PEOPLE v. HODGES

Reset A A Font size: Print

The PEOPLE of the State of New York, Respondent, v. Tyhiem HODGES, Defendant–Appellant.

Decided: October 25, 2012

MAZZARELLI, J.P., SWEENY, RENWICK, RICHTER, ROMÁN, JJ. Steven Banks, The Legal Aid Society, New York (William B. Carney of counsel), for appellant. Cyrus R. Vance, Jr., District Attorney, New York (Andrew E. Seewald of counsel), for respondent.

Judgment, Supreme Court, New York County (Michael J. Obus, J.), rendered December 2, 2008, convicting defendant, after a jury trial, of criminal possession of a weapon in the second degree, and sentencing him to a term of 31/212 years, unanimously affirmed.

The court properly denied defendant's application pursuant to Batson v. Kentucky (476 U.S. 79 [1986] ). Defendant failed to meet his burden of establishing that the prosecutor's facially nondiscriminatory reasons for peremptorily challenging a prospective juror were pretextual (see People v. Payne, 88 N.Y.2d 172, 181 [1996] ).

The record supports the court's rejection of defendant's claim of pretext, and that finding is entitled to great deference (see Snyder v. Louisiana, 552 U.S. 472, 477 [2008]; People v. Hernandez, 75 N.Y.2d 350 [1990], affd 500 U.S. 352 [1991] ). We do not find any disparate treatment by the prosecutor of similarly situated panelists. The prosecutor consistently exercised peremptory challenges against panelists with incarcerated relatives, with the exception of a panelist whose situation was different in some respects. The latter panelist had a relative with a past incarceration, but this panelist also had a relative who was one of the prosecutor's colleagues in the District Attorney's office. Any incompleteness of the record regarding the prosecutor's reasons for not challenging the latter panelist is attributable to defendant's failure to call that panelist to the court's and prosecutor's attention as an alleged example of disparate treatment.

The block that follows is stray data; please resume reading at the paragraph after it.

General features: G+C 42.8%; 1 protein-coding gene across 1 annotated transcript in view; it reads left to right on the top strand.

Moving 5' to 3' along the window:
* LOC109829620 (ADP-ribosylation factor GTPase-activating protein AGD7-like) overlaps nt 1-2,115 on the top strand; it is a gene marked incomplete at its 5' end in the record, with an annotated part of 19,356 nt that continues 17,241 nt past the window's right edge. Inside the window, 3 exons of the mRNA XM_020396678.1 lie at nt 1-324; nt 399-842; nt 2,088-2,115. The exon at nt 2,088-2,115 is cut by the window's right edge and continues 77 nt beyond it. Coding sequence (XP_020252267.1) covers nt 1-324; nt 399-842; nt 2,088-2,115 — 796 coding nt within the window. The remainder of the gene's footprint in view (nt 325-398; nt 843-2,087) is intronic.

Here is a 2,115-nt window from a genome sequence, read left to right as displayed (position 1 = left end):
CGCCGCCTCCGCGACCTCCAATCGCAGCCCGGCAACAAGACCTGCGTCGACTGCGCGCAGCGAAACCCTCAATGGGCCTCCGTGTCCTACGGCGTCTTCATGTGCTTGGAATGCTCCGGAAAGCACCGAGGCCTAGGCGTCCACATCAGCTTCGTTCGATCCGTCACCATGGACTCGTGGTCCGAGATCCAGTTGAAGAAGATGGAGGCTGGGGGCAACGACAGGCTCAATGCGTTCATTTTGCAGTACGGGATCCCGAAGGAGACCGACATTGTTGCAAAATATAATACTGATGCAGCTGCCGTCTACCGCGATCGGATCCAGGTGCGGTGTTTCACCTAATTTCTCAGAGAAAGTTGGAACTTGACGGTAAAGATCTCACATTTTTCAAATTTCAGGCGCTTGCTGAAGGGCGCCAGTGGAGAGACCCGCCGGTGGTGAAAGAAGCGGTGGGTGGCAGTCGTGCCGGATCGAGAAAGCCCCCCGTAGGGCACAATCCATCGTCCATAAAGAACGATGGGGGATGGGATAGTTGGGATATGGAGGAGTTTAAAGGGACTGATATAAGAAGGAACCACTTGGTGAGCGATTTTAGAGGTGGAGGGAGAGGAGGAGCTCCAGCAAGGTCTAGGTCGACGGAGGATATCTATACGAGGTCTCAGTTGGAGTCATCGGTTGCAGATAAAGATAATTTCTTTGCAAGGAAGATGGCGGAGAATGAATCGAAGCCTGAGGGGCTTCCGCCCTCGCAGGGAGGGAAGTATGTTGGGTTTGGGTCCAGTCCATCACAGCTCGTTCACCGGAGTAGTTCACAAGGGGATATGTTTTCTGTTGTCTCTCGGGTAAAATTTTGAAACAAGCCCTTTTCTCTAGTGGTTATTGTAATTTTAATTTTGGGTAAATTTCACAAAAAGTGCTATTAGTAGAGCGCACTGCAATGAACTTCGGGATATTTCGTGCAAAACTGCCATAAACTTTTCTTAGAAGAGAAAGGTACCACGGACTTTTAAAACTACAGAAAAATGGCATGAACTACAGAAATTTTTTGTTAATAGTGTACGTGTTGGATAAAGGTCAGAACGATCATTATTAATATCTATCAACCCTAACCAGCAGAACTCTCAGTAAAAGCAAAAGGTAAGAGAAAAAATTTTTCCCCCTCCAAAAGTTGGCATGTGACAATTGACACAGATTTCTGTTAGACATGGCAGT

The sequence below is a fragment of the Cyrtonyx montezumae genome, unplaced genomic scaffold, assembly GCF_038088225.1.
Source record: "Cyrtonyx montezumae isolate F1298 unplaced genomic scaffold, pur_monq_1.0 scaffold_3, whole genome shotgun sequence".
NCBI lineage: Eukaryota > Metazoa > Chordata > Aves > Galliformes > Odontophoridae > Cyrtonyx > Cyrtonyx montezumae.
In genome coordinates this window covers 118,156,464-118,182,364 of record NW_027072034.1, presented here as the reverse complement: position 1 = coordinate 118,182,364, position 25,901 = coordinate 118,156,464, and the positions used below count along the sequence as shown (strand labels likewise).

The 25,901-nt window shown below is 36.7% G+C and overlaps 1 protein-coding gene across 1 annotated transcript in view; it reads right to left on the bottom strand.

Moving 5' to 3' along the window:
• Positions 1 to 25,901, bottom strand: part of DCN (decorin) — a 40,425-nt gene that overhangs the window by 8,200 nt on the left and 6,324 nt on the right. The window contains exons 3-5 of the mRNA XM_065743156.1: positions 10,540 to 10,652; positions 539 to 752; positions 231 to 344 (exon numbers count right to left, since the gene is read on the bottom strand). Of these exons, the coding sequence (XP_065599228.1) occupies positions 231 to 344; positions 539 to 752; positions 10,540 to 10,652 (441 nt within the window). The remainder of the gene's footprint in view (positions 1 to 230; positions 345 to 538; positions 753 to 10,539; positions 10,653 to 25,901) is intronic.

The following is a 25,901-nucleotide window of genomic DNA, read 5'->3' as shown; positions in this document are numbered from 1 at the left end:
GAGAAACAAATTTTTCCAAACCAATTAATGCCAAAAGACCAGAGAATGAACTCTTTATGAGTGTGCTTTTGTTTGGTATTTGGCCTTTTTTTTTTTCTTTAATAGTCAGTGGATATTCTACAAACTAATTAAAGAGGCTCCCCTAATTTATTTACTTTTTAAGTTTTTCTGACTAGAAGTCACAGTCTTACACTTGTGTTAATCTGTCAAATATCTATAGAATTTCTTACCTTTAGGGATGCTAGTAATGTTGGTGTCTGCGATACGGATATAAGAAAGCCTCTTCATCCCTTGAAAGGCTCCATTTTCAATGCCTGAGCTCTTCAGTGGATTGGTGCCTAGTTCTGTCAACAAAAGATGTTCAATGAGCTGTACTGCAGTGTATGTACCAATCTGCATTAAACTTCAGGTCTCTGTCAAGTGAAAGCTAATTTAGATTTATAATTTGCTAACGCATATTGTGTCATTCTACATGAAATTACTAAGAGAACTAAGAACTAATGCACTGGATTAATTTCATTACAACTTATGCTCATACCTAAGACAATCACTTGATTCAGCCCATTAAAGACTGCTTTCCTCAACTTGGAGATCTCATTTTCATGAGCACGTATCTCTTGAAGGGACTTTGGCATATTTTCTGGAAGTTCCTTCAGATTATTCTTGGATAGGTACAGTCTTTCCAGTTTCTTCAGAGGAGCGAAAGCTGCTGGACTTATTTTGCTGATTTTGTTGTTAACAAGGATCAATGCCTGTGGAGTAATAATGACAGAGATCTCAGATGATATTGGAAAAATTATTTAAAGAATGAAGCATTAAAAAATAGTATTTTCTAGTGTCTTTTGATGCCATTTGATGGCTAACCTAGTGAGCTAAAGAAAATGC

Defendant failed to preserve his procedural objections to the court's disposition of the application, including his challenge to the court's phrasing of its step-three ruling (see e.g. People v. Rodriguez, 93 A.D.3d 595, 595, 941 N.Y.S.2d 99 [1st Dept 2012], lv denied 19 N.Y.3d 966 [2012] ), and we decline to review them in the interest of justice. As an alternative holding, we also reject them on the merits (see id. at 596, 941 N.Y.S.2d 99).

Defendant's legal sufficiency claim is unpreserved and we decline to review it in the interest of justice. As an alternative holding, we reject it on the merits. We also find that the verdict was not against the weight of the evidence (see People v. Danielson, 9 N.Y.3d 342, 348–349 [2007] ). There is no basis for disturbing the jury's credibility determinations. The inference is inescapable that defendant was the person who had just been seen secreting a pistol, particularly in light of the very close temporal and spatial proximity between the complainant's observations and defendant's apprehension.

The court properly permitted the People to introduce, on their rebuttal case, medical records showing that defendant had only a minor abrasion when admitted to prison. This properly rebutted testimony by defense witnesses who claimed that defendant was severely beaten by the police. “Evidence is not collateral ․ when it is relevant to some issue other than credibility and [wa]s offered for the purpose of disproving facts set forth by a witness for the opposing side on direct examination” (People v. Beavers, 127 A.D.2d 138, 141, 514 N.Y.S.2d 235 [1st Dept 1987], lv denied 70 N.Y.2d 642 [1987] ). By creating an issue of alleged police brutality, defendant opened the door to rebuttal evidence tending to negate that claim.